Tag Archives: characters

Writing Characters People Care About

1 Nov

I’m generally reluctant to blog about the craft of writing, mostly because I feel like ‘Who am I to tell others what works and what doesn’t?’ I’m no Stephen King (whose book On Writing every writer should read!)  But, as one of my wise professors used to say, “I teach in the area in which I most need to learn”. He knew that we internalize learning best when we share it with others.  So, in that spirit, read or ignore the following ramblings as you like…

Character – What Does It Mean Anyway?

Isn’t it funny how the word ‘character’ is used in conversation to mean very different things?  On one hand we say “He’s a man of character,” which means we agree with his values or morals.  On the other hand, we say, “Isn’t he a character?” by which we mean he’s naughty but we like him anyway.  Unless, of course, you’re from the South and you say, “He’s a character, all right, bless his heart,” which means we don’t like him or we don’t approve of him, but we have to say it in a politely passive-aggressive way, you see, because that’s what we do.

Care About vs. Love

The interesting thing is that any of the above meanings can translate into writing a character people care about.  Notice I did not say a character people love.  You need characters that people don’t always love to make a story fulfilling.  This provides tension which is so necessary for a story we just can’t put down. You need both the yin and the yang in your story to make it work.  Sometimes the yin and yang are even within the same character.  The best books in my opinion are the ones where both the protagonist and the antagonist have qualities we empathize with, and those we self-righteously judge, just in different measures.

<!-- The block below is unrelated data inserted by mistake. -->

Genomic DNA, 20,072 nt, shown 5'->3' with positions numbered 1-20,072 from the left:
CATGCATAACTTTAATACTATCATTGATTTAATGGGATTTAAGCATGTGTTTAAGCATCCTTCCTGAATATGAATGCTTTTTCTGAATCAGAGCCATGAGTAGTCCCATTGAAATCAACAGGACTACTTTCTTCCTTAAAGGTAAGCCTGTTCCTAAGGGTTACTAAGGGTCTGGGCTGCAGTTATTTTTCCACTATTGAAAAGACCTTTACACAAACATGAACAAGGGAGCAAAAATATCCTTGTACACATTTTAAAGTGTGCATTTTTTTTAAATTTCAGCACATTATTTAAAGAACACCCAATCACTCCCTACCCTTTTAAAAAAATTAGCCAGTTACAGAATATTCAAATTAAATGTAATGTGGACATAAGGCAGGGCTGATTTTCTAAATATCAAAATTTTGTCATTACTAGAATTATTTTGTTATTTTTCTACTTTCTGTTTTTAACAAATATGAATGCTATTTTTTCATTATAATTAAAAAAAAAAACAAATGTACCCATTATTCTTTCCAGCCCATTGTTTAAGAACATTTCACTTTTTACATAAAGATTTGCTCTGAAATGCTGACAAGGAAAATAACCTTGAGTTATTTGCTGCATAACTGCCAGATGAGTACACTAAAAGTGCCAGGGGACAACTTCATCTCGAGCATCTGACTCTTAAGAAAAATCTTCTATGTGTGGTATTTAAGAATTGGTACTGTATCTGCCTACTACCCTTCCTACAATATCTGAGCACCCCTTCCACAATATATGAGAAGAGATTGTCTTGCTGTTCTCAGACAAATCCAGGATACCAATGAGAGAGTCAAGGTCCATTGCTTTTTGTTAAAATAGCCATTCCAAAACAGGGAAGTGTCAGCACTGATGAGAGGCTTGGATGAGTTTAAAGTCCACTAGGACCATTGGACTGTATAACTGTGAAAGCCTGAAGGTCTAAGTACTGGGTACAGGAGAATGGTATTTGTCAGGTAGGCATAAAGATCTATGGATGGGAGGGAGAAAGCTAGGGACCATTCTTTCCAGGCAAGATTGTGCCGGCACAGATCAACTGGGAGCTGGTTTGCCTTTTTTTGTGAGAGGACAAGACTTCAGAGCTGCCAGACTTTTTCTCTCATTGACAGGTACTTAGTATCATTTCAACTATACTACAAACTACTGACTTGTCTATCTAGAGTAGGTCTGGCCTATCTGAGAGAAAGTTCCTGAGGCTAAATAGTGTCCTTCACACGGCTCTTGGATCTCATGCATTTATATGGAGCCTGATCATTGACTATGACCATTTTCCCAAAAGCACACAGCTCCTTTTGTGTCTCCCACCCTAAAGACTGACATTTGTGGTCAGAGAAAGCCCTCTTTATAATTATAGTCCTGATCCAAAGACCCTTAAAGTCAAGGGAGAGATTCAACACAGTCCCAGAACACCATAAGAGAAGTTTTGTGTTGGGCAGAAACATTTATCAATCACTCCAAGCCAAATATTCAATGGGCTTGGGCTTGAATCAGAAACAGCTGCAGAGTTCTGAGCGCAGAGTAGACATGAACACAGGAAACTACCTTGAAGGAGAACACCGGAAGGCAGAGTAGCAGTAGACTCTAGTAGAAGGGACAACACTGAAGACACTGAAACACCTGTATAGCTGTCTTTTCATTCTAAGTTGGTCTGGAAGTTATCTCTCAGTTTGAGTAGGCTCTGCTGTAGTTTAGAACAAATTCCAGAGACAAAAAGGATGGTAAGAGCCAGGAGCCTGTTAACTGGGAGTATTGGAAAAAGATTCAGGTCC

Avoiding Meh…

Spice, anyone?

Spice, anyone?

As writers, when we get feedback about our characters that they aren’t likeable, our knee-jerk reaction can be to take away all the ‘bad’ stuff – the snarkiness, the depressed outlook, or even too much perkiness (as in, I don’t like this character because she’s always perky and that makes me feel bad about my life).  Though there might be some over-the-top elements you could polish a little bit, if you take away all the ‘bad’ stuff and you have nothing left, you have, well…nothing. Instead, add some dimension by giving them behaviors or motivators that are contrary to what already exists.

Finding the Right Balance

I like to think of it like cooking.  While it is possible to have too much spice, usually it is the lack of balance that ruins the dish. There’s a funny commercial out now, where a couple is in a Chinese restaurant and someone has left the sweet out of their sweet and sour dish. Don’t take out all the sour – what you’ll be left with is bland.  Here are some examples of sweet and sour character types I like:

  • The snarky teen who is uber-snarky to his parents but kind to his kid sister because, frankly, the parents kind of suck and he feels she deserves better
  • The hyper-driven type A who initially appears 100% confident, but who we learn is motivated by fear of abandonment
  • The wimpy kid who won’t stand up for himself but will for his friend

So, that’s it, my thoughts on character that I will try – try, I tell you – to keep in mind as I continue plowing through my current WIP.

How about you?  How do you find the right balance and create characters people care about?

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